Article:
Thanks to the Rugby Team known as "All Blacks", almost everybody today knows who the Maori are. These fascinating people arrived in south-western Polynesia at some time before 1300 and developed a strong and distinct culture, whose main features have been kept throughout the centuries.

Maori culture almost disappeared during the 18th century, due to Europeans bad habit of destroying different cultures. Nevertheless, they survived the hard test, and they are now living some kind of cultural revival.

Among many interesting aspects of their culture, there is one I am particularly interested in: Maori love for complex tattoo designs. Their particular art of tattooing was called Ta Moko. They developed a great mastery of this unique kind of tattoo designs (called Mokos), which covered the whole face of worthy Mori warriors.

A Moko symbolized an important milestone between childhood and adulthood, but it was also an important sign of your social status. A Moko tattoo design has not much to do with aesthetic. It carries information about your identity, information about your family lineage and about yourself.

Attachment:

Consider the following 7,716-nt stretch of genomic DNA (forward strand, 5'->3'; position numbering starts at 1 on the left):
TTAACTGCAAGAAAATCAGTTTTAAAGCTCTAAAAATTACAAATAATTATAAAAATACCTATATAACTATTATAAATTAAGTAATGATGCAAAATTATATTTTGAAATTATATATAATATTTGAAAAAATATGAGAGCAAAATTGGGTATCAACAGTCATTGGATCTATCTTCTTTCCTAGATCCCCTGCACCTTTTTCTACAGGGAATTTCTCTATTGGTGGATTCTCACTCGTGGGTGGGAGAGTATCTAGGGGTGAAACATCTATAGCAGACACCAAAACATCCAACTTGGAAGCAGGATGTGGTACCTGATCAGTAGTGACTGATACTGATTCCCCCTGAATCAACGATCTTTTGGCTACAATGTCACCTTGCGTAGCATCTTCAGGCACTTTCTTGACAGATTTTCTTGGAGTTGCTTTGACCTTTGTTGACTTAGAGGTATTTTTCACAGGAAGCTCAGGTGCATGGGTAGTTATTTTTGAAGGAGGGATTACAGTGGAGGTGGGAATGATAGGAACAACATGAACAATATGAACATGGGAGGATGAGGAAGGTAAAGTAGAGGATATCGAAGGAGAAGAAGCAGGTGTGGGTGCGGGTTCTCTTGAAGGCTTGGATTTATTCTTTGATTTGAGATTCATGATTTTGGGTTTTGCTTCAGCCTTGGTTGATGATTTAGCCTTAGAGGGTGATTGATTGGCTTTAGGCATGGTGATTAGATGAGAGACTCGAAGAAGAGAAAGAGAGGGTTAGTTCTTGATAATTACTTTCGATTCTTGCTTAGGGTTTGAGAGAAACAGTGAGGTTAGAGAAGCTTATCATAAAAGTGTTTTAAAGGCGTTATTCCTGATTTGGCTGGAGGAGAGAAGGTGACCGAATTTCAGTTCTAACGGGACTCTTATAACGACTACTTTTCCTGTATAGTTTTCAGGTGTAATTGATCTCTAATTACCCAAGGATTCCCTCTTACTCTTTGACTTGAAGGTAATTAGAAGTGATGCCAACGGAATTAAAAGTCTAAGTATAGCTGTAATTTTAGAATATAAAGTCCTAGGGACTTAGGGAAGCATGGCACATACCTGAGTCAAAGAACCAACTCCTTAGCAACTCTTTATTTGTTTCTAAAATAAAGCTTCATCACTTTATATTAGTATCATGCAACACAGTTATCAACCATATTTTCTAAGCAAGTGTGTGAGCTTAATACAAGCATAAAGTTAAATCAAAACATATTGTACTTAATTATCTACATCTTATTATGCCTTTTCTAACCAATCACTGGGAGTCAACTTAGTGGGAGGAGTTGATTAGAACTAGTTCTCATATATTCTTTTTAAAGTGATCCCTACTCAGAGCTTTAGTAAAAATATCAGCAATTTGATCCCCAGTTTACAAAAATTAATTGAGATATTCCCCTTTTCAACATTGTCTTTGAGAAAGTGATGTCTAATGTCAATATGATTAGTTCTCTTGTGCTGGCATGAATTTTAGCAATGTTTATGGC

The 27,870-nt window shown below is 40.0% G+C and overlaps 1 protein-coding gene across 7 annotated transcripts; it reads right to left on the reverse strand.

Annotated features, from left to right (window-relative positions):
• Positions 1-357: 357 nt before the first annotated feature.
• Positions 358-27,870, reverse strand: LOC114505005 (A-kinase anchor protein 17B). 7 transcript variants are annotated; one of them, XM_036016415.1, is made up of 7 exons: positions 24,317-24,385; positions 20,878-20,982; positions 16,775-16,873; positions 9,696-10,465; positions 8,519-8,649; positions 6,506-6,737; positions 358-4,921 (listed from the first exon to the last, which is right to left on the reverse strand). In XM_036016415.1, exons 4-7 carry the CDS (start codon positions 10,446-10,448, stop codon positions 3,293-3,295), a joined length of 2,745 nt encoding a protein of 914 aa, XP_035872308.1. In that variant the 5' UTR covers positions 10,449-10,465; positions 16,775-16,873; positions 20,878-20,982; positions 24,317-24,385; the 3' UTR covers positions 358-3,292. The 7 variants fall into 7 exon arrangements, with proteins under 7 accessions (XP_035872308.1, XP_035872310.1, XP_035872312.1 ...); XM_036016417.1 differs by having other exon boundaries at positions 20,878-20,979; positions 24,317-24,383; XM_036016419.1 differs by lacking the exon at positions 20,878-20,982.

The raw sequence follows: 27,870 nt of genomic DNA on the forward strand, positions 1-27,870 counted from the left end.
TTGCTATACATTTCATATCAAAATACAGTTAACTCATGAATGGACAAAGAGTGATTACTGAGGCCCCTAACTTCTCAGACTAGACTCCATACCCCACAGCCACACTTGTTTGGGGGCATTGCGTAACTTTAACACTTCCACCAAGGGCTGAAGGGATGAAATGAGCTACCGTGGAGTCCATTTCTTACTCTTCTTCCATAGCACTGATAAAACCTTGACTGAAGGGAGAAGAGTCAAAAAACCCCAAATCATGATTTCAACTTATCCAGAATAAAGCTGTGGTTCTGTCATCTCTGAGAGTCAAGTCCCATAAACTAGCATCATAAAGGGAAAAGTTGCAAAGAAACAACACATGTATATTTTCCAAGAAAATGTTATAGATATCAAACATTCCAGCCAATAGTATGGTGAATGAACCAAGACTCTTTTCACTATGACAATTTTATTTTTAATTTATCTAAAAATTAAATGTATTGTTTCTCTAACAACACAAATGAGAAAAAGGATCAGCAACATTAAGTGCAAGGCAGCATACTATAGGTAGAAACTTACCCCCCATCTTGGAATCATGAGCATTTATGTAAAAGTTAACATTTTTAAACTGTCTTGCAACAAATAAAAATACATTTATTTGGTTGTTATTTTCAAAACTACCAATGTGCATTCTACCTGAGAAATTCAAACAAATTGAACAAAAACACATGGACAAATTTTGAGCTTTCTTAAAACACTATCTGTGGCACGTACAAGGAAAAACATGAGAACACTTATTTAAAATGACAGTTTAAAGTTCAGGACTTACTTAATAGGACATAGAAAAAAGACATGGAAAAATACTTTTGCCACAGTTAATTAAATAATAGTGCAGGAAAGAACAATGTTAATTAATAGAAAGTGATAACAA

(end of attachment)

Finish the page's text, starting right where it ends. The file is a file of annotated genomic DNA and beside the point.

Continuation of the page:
Mokos were traditionally face tattoos, as the head was considered to be the most sacred part of the body. Such complex tattoo designs were literally carved with chisels on the face. Therefore a Moko was never something done lightly. It took months to decide if a Maori young man was worth getting a Moko carved on his face for the rest of his life. That was why carrying a Moko on your face wasn't just something personal; a Moko carries information about the whole family and its tribal history. Therefore you have to honour it with your behaviour throughout your whole life.

Maori without Mokos on their face were seen as persons of lower or without social status.

In a Moko tattoo design, each side of the face represents the genealogy of a different parent. There are also one-sided facial Moko tattoos, in case one of the parents could not prove a high social status.






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